Manage The Blur

You can see two still frames from motion capture at 45 degrees and 360 degrees, respectively. In these examples, the difference between each shutter angle is barely noticeable at the start of the race (when the action is furthest from the camera), but becomes progressively more apparent as the motion comes closer to the camera. At that point, the screen grabs from the videos show dramatically different motion blur.

Although many film-based cameras were capable of only certain shutter-angle ranges, digital is providing many exciting new possibilities. Just as focal length and aperture have been used as creative tools for controlling sense of scale and depth of field, shutter angle has the potential to do the same for motion.

This progression from sharp (minimum shutter angle) to 45º, 180º, 270º and 360º shows how a hypothetical volleyball would look over three frames. As a rule of thumb, 180º is a good choice, but depending on the scene, you may want to adjust that faster or slower to make a smoother or choppier look.

The optimum setting ultimately will depend on other factors, such as the speed of subject movement within the frame or the creative intent of the cinematographer. For example, one might wish to use a larger shutter angle to increase the exposure time and reduce image noise in low light, or to give the impression of softer and more fluid motion. Alternatively, with fast action, one might place more importance on depicting crisp details in each frame by using a smaller shutter angle.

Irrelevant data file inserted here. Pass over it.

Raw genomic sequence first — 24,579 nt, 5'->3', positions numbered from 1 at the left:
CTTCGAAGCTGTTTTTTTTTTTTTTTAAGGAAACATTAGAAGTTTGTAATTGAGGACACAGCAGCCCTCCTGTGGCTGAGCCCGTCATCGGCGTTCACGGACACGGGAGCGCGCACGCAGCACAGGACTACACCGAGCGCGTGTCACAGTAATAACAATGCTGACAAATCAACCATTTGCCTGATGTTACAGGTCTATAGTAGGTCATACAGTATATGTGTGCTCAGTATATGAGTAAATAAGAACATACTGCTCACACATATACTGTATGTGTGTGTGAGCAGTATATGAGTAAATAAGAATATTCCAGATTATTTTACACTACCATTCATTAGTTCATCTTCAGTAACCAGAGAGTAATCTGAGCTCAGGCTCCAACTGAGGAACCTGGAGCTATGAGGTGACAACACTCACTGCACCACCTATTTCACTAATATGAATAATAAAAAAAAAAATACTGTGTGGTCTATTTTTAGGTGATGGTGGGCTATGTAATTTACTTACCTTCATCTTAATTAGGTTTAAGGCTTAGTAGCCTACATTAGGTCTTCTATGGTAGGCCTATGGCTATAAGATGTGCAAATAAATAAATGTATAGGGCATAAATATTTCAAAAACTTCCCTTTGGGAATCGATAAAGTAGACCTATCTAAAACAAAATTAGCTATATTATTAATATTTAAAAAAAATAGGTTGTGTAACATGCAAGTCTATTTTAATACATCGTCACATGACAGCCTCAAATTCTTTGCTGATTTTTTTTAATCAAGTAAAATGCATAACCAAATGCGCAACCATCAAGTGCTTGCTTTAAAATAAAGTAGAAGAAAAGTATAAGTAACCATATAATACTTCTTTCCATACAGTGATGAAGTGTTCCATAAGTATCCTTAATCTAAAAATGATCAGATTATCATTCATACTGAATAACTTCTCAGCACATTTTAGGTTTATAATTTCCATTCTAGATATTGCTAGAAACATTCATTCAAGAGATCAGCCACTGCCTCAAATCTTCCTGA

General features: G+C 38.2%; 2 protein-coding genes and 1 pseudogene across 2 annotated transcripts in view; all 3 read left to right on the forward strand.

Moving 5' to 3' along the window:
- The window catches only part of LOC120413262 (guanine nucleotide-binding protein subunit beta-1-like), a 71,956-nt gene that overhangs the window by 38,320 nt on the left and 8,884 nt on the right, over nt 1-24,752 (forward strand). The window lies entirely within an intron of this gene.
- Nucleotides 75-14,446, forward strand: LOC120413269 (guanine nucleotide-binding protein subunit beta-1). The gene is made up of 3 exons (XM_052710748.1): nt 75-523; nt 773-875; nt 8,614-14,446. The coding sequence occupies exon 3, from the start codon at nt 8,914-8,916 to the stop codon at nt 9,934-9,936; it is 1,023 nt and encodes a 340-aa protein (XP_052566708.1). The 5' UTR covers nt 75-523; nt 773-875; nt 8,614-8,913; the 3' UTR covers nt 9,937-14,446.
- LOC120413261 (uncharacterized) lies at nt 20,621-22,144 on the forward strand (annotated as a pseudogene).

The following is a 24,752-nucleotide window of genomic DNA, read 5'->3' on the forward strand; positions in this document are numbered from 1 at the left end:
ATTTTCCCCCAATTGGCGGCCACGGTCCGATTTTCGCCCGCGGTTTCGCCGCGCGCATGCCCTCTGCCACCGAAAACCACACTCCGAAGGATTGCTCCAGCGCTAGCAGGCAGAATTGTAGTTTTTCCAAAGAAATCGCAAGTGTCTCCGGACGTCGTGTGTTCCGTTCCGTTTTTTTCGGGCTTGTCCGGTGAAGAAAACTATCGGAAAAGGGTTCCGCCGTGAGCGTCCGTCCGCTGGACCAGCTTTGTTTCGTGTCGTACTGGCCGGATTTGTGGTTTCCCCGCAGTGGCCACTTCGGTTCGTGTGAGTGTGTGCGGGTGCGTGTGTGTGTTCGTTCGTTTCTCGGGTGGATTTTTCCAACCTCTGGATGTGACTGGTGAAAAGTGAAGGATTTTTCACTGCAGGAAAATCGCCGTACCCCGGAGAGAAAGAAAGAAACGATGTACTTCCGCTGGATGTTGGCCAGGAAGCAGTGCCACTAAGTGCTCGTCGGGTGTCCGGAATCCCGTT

Another consideration might be the film era one desires to emulate. Shutter angles much less than 180 degrees more closely mimic the style of old 1950s newsreels, for example, and a shutter angle of 180 degrees typically will give footage a standard cinematic style.

Ultimately, how you use shutter angle will depend upon your preferences and the looks you’re trying to make. As many still photographers are migrating to doing at least some motion capture, they’ve been under the impression that the creative control of the shutter speed was for still shooting only. As you can see from this article, nothing could be further from the truth. Not only is the shutter still a creative control, but how you use it can have a profound effect on the overall look of your project.

This article by Sean McHugh was originally published by RED Digital Cinema. Visit for more.

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